After last night’s bad fitting trailing edge, I decided to mark where the dimples weren’t sitting properly, and enlarge the countersink ever so slightly.
The problem is that if you make the countersink large enough to accept the dimple perfectly, you create a knife-edge on the wedge. I guess that is why they have you use the aluminum as a drill guide for the countersink bit. After deburring the few knife edges that I got, it ended up working pretty well, but some of the holes are enlarged a little. With the pro-seal and the double-flush rivets, I am not too worried, but it still bugged me a little. It appears other builders have run into this issue as well.
Before I thought I would be able to tackle the rest of the trailing edge today, I got some of the “not-reachable-with-the-squeezer” rivets. here’s a shot of some shop heads for the counterbalance skin to skin rivets.
I also finished up the rivets for the counterbalance rib.
Then, I installed and removed the counterbalance enough to be able to file away some weight so the lead cleared the shop heads of the interfering rivets.
I also finished dimpling the tip rib and got it edge-finished, cleaned, and primed.
Even though that was plenty of work for the day, I decided to tackle the trailing edge. I had everything I needed (Lowe’s didn’t have any RTV, but then I remembered I had some at home from my motorcycle habit, so I was in luck).
Here’s my tools. RTV, MEK, gloves (I used about 8 pairs) and the tank sealant.
Don the gloves, and get ready to mix. I had to read the directions about 15 times before I understood. The hardener (I think) is in the tube part of the plunger. You stick the black piece (behind the big tube) into the hole in the plunger, and as you push the plunger from the bottom to the top, you push the black part so the hardener in the plunger is expelled into the larger tube. Confused yet?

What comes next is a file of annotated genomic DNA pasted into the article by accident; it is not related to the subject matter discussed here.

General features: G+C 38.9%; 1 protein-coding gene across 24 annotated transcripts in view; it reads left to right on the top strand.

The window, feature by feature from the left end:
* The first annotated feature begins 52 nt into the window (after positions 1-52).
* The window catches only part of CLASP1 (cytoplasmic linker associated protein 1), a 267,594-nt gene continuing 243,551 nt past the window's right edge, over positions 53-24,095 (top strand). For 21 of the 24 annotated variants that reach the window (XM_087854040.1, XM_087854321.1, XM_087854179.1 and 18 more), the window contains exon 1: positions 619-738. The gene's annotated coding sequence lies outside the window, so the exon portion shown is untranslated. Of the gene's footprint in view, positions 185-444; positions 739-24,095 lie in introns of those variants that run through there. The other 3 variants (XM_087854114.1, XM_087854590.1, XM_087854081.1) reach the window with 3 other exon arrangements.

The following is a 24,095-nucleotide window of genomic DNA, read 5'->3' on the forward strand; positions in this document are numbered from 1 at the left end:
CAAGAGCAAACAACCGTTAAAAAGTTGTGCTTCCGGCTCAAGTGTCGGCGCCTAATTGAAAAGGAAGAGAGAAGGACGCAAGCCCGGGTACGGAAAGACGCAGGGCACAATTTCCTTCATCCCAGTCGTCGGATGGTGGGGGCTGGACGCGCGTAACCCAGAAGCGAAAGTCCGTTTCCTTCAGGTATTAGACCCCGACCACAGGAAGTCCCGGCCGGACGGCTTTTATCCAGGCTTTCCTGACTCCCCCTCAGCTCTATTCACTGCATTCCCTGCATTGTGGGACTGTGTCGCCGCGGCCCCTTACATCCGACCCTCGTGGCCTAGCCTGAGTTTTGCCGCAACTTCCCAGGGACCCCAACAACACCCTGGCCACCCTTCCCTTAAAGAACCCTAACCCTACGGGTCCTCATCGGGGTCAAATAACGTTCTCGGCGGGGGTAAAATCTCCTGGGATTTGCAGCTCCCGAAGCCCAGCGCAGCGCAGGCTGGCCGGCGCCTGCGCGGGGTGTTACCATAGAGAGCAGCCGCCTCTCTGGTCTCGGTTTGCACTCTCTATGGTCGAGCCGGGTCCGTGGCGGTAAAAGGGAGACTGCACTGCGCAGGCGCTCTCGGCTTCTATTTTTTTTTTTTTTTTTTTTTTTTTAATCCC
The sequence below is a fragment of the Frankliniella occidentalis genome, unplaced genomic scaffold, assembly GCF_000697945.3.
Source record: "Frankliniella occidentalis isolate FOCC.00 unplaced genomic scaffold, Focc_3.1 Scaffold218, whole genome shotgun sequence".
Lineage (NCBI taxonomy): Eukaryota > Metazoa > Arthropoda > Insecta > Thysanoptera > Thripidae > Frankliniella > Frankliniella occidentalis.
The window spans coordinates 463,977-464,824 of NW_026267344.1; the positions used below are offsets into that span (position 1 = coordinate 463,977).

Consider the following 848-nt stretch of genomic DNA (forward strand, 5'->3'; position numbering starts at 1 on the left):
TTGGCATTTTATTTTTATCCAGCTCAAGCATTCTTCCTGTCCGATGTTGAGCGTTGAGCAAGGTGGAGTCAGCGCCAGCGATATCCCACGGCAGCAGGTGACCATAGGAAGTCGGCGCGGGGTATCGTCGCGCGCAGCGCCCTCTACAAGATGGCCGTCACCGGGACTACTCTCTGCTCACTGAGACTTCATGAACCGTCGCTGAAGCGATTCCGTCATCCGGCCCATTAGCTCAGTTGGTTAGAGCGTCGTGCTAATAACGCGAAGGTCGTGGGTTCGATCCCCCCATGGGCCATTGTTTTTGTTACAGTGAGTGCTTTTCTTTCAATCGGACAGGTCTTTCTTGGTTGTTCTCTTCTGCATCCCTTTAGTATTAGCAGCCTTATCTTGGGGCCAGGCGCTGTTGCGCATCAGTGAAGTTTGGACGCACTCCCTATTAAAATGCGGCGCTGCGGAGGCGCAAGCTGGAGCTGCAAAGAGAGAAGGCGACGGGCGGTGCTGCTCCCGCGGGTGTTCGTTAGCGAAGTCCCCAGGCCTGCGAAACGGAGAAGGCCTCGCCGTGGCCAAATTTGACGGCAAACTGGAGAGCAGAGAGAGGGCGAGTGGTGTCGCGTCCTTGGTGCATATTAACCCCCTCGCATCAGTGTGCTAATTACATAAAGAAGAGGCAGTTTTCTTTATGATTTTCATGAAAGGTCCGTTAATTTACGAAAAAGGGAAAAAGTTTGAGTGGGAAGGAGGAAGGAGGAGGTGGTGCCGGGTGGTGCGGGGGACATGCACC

After pushing the black piece (back on the table now) up to start the mixing process, you twist the plunger head while moving up and down, which starts to mix.
Then you unscrew the plunger shaft and screw in the nozzle. Okay, where is my caulking gun? I don’t have a caulking gun. OH MY GOD I FORGOT A CAULKING GUN.
That’s okay, I just stuck the handle of a large screwdriver down the tube and it worked great.
After that step, things started getting messy, and I had to change gloves a lot (it gets everywhere), so I stopped taking pictures. After I got both sides covered, I laid it into the scuffed and cleaned trailing edge area of the skin.
Of course, I did a marvelous job putting a perfectly penny sized glob of RTV on the last (aft rivet) of the stiffeners before I removed the wood spacers and closed up. (The wood spacer near the bottom of the rudder was a pain in my ass. I lifted up the trailing edge a little with the top skin, so it stopped squeezing the block, and of course the block slid down toward the front of the rudder. Of course now I can’t let go, but I’m too far away from the other workbench to reach all of my long-reach tools. Ever see one of those situations where a guy has one foot in a boat and one foot on the dock, and he’s stretching and stretching? That was me. Except I finally reached a BFS (big freaking screwdriver) and managed to get the block out without contaminating any tank sealant or RTV.
Then, I got the rudder clecoed to the angle, wiped off any excess sealant, and moved the hole thing to the top shelf of my workbench.
I think it was 11 rivets. 2 hours before the trailing edge, one hour for the trailing edge. The next post is still from today, but I am tracking it in another section and in another column for total time, so it’s getting its own post.